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The British American Rules: An experimental examination of pre-trial bargaining within the shadow of the law

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A commonly held view is that the frequency and value of pre-trial settlements in civil disputes are greatly influenced by the cost allocation regime that is in place if the case goes to trial. There is a large and growing theoretical literature on this subject but almost no empirical evidence. This is due simply to the scarcity of relevant data owing to the confidentiality generally associated with such matters. However, the area is an ideal one to analyse experimentally. In this paper we consider the effect of the British and American rules for cost allocation using such an experimental methodology. We find that the two rules produce no difference in the frequency of re-trial settlements but that the British rule produces higher settlements (pro-pursuer) if the probability of the pursuer winning is large.

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  • Brian G Main & Andrew Park, 1999. "The British American Rules: An experimental examination of pre-trial bargaining within the shadow of the law," ESE Discussion Papers 30, Edinburgh School of Economics, University of Edinburgh.
  • Handle: RePEc:edn:esedps:30
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    1. Lucian Arye Bebchuk, 1984. "Litigation and Settlement under Imperfect Information," RAND Journal of Economics, The RAND Corporation, vol. 15(3), pages 404-415, Autumn.
    2. Hoffman, Elizabeth & Spitzer, Matthew L, 1982. "The Coase Theorem: Some Experimental Tests," Journal of Law and Economics, University of Chicago Press, vol. 25(1), pages 73-98, April.
    3. I.P.L. P'ng, 1983. "Strategic Behavior in Suit, Settlement, and Trial," Bell Journal of Economics, The RAND Corporation, vol. 14(2), pages 539-550, Autumn.
    4. Snyder, Edward A & Hughes, James W, 1990. "The English Rule for Allocating Legal Costs: Evidence Confronts Theory," Journal of Law, Economics, and Organization, Oxford University Press, vol. 6(2), pages 345-380, Fall.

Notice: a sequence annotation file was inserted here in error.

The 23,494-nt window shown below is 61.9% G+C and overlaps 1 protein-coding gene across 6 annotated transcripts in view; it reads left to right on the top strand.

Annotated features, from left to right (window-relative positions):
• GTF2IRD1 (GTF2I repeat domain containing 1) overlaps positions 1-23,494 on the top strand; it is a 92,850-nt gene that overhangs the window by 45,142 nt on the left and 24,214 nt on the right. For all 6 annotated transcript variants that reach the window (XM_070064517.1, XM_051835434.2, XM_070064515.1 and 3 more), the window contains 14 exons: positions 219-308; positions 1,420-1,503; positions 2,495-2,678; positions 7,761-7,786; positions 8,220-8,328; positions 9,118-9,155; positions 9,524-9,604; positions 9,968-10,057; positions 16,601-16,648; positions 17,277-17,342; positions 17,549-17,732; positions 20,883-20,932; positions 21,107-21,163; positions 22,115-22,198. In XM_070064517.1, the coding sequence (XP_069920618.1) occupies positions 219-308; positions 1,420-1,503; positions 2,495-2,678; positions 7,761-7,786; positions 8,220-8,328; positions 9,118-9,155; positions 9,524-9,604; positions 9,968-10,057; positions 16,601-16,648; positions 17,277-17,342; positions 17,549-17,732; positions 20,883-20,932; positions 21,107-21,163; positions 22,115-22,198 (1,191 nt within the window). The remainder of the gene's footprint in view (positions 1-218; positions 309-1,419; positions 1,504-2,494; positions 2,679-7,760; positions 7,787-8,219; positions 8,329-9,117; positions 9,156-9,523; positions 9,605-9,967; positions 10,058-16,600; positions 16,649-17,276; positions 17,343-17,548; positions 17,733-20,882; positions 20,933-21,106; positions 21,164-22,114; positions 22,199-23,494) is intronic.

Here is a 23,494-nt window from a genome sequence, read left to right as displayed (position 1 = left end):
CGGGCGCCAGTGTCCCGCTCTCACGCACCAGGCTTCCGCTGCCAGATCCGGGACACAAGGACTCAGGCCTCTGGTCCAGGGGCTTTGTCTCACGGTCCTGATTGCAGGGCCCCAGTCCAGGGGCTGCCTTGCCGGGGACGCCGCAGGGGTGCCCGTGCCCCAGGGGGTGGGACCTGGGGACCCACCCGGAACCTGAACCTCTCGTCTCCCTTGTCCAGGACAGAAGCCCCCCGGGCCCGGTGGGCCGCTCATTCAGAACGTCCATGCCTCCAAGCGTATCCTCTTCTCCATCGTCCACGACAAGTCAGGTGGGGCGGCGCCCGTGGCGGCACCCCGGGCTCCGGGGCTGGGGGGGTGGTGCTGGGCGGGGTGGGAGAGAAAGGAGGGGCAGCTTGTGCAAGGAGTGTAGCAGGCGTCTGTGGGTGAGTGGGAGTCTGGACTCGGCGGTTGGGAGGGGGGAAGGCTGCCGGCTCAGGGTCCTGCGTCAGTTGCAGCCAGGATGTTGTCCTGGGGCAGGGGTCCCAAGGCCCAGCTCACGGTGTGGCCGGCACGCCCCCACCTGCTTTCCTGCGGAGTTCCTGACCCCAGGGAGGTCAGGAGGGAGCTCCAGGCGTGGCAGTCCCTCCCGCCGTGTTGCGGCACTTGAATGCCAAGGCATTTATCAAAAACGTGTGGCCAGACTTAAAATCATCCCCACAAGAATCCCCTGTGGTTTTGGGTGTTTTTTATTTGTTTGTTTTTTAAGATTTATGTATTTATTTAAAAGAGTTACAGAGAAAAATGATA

5. Stanley, Linda R & Coursey, Don L, 1990. "Empirical Evidence on the Selection Hypothesis and the Decision to Litigate or Settle," The Journal of Legal Studies, University of Chicago Press, vol. 19(1), pages 145-172, January.
    6. William M. Landes, 1974. "An Economic Analysis of the Courts," NBER Chapters,in: Essays in the Economics of Crime and Punishment, pages 164-214 National Bureau of Economic Research, Inc.
    7. Coursey, Don L. & Stanley, Linda R., 1988. "Pretrial bargaining behavior within the shadow of the law: Theory and experimental evidence," International Review of Law and Economics, Elsevier, vol. 8(2), pages 161-179, December.
    8. George L. Priest & Benjamin Klein, 1984. "The Selection of Disputes for Litigation," The Journal of Legal Studies, University of Chicago Press, vol. 13(1), pages 1-56, January.
    9. Harrison, Glenn W., 1986. "An experimental test for risk aversion," Economics Letters, Elsevier, vol. 21(1), pages 7-11.
    10. Tversky, Amos & Kahneman, Daniel, 1986. "Rational Choice and the Framing of Decisions," The Journal of Business, University of Chicago Press, vol. 59(4), pages 251-278, October.
    11. Harrison, Glenn W & McKee, Michael, 1985. "Experimental Evaluation of the Coase Theorem," Journal of Law and Economics, University of Chicago Press, vol. 28(3), pages 653-670, October.
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